It was easy to see why George Washington loved this spot of land that gently slopes down toward the Potomac River. This is wholly despite that the Potomac was frozen over and that the gently sloping back lawn (for that matter, all lawns and lands visible in any direction) was covered with a thick blanket of snow the day we visited. More of the white stuff was falling steadily, and it had a hushing effect on this, the beloved home of our most well known of founding fathers.
For us, Mount Vernon has been an “oh, yeah” destination when visiting Washington, DC. But after I burned through a “founding fathers bio and revolutionary war” reading binge a few years ago, Washington’s home became a must-see for our next trip to the capital. There would have been more to see had we come in the spring or summer (Washington’s tomb and the path down to the river were closed because of icy walks), but we practically had this wonderfully presented and managed site to ourselves. And that blanket of white was, simply put, beautiful, and offered an ominous prelude to one of our upcoming stops, Valley Forge.
The spot on which the house was built had been in Washington’s family for three generations prior. Yes, George Washington’s great grandfather owned this land in the mid 1600’s: George was a very well-established Virginian. In 1758, George began to replace the family farmhouse that stood on the spot, and he continued to expand and tinker with the house and the surrounding plantation he and Martha managed from the house. To be precise, he managed his plantation from everywhere he went, battling the British one hour, dashing off letters to Martha and his servants with management instructions the next.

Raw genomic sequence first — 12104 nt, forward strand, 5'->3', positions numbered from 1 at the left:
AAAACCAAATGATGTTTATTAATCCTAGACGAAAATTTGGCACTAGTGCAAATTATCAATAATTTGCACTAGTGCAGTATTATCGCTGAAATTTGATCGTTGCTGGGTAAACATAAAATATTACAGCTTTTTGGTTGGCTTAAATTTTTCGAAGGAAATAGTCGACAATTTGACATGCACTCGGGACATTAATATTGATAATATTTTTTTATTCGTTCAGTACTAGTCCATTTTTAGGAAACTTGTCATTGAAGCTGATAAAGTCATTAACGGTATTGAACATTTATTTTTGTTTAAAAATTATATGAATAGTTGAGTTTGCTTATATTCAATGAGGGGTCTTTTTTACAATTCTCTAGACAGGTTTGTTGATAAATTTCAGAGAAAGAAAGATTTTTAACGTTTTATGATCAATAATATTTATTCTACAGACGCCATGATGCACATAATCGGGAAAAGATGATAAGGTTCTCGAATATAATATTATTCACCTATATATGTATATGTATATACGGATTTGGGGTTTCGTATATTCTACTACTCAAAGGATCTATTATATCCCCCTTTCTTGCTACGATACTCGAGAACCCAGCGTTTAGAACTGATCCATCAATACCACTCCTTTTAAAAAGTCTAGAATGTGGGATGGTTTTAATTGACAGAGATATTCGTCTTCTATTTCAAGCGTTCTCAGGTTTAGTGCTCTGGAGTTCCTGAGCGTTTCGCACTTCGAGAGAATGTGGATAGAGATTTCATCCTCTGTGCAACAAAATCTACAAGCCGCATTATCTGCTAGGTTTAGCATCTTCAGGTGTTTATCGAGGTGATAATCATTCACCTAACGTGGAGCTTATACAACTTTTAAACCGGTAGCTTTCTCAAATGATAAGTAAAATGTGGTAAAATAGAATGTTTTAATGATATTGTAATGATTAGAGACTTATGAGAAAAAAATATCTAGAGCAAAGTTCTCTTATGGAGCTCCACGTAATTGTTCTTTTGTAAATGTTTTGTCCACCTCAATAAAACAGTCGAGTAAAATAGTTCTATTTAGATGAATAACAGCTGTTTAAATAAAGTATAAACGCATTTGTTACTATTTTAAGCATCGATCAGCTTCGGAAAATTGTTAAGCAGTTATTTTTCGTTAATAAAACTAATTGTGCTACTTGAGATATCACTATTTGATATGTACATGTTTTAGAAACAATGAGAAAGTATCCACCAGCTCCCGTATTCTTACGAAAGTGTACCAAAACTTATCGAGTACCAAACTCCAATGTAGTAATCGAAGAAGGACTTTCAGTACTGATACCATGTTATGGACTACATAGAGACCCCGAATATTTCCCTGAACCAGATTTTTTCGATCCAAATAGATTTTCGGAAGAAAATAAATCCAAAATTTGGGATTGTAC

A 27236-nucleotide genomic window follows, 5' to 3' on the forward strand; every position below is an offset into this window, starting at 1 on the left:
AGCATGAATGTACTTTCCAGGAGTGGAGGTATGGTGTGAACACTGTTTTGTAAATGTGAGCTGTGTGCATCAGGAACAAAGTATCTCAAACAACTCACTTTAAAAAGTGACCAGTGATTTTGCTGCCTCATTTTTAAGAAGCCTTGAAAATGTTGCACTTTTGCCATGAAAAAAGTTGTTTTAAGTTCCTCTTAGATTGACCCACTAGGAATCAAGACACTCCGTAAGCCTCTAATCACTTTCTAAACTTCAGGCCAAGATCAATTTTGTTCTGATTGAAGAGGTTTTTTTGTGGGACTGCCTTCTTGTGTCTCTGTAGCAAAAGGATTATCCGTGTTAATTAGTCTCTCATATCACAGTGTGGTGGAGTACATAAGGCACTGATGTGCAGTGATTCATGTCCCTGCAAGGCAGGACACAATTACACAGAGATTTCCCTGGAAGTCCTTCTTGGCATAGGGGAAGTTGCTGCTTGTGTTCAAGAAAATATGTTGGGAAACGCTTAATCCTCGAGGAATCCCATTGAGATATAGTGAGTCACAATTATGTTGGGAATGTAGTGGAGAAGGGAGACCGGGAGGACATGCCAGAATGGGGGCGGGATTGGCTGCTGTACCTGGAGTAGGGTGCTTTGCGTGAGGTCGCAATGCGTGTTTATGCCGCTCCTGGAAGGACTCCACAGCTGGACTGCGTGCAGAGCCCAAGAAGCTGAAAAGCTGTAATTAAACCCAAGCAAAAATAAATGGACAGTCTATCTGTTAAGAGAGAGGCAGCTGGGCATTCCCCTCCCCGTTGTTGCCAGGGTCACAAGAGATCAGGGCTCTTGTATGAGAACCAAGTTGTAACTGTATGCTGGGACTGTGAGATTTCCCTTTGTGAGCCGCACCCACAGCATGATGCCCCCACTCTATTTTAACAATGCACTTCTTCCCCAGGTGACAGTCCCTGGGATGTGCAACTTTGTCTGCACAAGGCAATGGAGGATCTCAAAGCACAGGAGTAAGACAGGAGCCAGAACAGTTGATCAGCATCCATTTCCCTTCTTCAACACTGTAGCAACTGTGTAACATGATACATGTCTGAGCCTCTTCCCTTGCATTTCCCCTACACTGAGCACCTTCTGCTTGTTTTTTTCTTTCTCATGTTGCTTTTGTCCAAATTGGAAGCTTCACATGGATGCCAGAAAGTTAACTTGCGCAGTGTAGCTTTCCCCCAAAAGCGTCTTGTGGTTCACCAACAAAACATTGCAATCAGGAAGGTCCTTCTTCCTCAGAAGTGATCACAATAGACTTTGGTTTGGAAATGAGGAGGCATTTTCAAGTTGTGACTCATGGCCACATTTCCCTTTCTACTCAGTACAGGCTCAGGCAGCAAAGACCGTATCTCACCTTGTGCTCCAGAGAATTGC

|A Frozen Potomac River from Mount Vernon’s Back Porch|
A tour of Mount Vernon begins in the nearby impressive and modern museum. After an introductory film hosted by Pat Sajak (not as cheesy as you’d think) and a dramatic history film, you walk to Mount Vernon from the side of the front lawn. Head to the right so you can approach the house from the full length of the front lawn. You enter the house from the left, where you’re greeted by a volunteer who tells you about the room you’re in, answers your questions, and guides you on to the next room. You’ll see the stately, yet somehow understated, parlor rooms where George and Martha greeted and entertained guests and dignitaries. You’ll see the dining room, the bedrooms, and Washington’s studies. Walking around the plantation buildings, you’ll find the smokehouse, the stables, the blacksmith’s shop, and the slave’s quarters.
For any of our friends or followers who might ask us about the sights of Washington, DC, we’ll now recommend Mount Vernon as a must-see. Set aside a full day of your visit to the capital to venture out to Mount Vernon. And while you visit, be sure to thank the Mount Vernon Ladies’ Association: this is the ladies’ philanthropic organization that saved Mount Vernon and still benevolently manages it to this day.
If you’re interested in a great biography of George Washington, try “His Excellency George Washington”, by Joseph J Ellis. For a fantastic account of the birth of our nation, wonderfully written in novel form, check out “Rise To Rebellion” and “The Glorious Cause” by Jeff Shaara.
|George Washington and “Nelson”|
|An Inverted Carving of George Washington|